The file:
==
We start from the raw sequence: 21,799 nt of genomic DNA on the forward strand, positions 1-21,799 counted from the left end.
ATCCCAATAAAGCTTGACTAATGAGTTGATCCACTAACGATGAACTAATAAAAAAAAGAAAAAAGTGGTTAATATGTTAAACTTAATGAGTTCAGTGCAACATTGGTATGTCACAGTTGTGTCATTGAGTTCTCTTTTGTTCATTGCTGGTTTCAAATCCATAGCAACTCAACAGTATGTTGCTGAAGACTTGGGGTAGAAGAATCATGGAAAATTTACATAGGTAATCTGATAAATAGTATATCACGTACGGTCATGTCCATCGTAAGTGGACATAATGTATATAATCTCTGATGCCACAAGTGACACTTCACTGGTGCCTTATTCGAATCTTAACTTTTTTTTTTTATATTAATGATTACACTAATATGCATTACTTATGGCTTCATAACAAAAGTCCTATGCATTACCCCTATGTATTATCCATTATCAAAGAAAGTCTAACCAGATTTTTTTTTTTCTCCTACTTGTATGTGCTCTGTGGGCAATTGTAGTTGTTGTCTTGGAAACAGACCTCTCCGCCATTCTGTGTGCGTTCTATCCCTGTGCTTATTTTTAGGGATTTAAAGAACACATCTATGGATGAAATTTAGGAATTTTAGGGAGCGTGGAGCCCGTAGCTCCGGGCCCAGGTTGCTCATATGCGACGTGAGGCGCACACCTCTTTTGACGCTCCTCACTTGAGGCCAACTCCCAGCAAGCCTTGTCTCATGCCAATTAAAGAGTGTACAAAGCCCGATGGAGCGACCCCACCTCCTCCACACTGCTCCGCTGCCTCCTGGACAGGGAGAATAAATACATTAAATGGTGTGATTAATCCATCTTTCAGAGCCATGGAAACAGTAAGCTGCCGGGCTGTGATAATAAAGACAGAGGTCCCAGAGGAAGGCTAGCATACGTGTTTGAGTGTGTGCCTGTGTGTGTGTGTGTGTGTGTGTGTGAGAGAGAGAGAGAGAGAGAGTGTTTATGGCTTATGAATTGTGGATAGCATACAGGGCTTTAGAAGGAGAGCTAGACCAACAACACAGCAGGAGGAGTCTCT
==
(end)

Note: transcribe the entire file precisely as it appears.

We start from the raw sequence: 21,799 nt of genomic DNA on the forward strand, positions 1-21,799 counted from the left end.
ATCCCAATAAAGCTTGACTAATGAGTTGATCCACTAACGATGAACTAATAAAAAAAAGAAAAAAGTGGTTAATATGTTAAACTTAATGAGTTCAGTGCAACATTGGTATGTCACAGTTGTGTCATTGAGTTCTCTTTTGTTCATTGCTGGTTTCAAATCCATAGCAACTCAACAGTATGTTGCTGAAGACTTGGGGTAGAAGAATCATGGAAAATTTACATAGGTAATCTGATAAATAGTATATCACGTACGGTCATGTCCATCGTAAGTGGACATAATGTATATAATCTCTGATGCCACAAGTGACACTTCACTGGTGCCTTATTCGAATCTTAACTTTTTTTTTTTATATTAATGATTACACTAATATGCATTACTTATGGCTTCATAACAAAAGTCCTATGCATTACCCCTATGTATTATCCATTATCAAAGAAAGTCTAACCAGATTTTTTTTTTTCTCCTACTTGTATGTGCTCTGTGGGCAATTGTAGTTGTTGTCTTGGAAACAGACCTCTCCGCCATTCTGTGTGCGTTCTATCCCTGTGCTTATTTTTAGGGATTTAAAGAACACATCTATGGATGAAATTTAGGAATTTTAGGGAGCGTGGAGCCCGTAGCTCCGGGCCCAGGTTGCTCATATGCGACGTGAGGCGCACACCTCTTTTGACGCTCCTCACTTGAGGCCAACTCCCAGCAAGCCTTGTCTCATGCCAATTAAAGAGTGTACAAAGCCCGATGGAGCGACCCCACCTCCTCCACACTGCTCCGCTGCCTCCTGGACAGGGAGAATAAATACATTAAATGGTGTGATTAATCCATCTTTCAGAGCCATGGAAACAGTAAGCTGCCGGGCTGTGATAATAAAGACAGAGGTCCCAGAGGAAGGCTAGCATACGTGTTTGAGTGTGTGCCTGTGTGTGTGTGTGTGTGTGTGTGTGAGAGAGAGAGAGAGAGAGAGTGTTTATGGCTTATGAATTGTGGATAGCATACAGGGCTTTAGAAGGAGAGCTAGACCAACAACACAGCAGGAGGAGTCTCT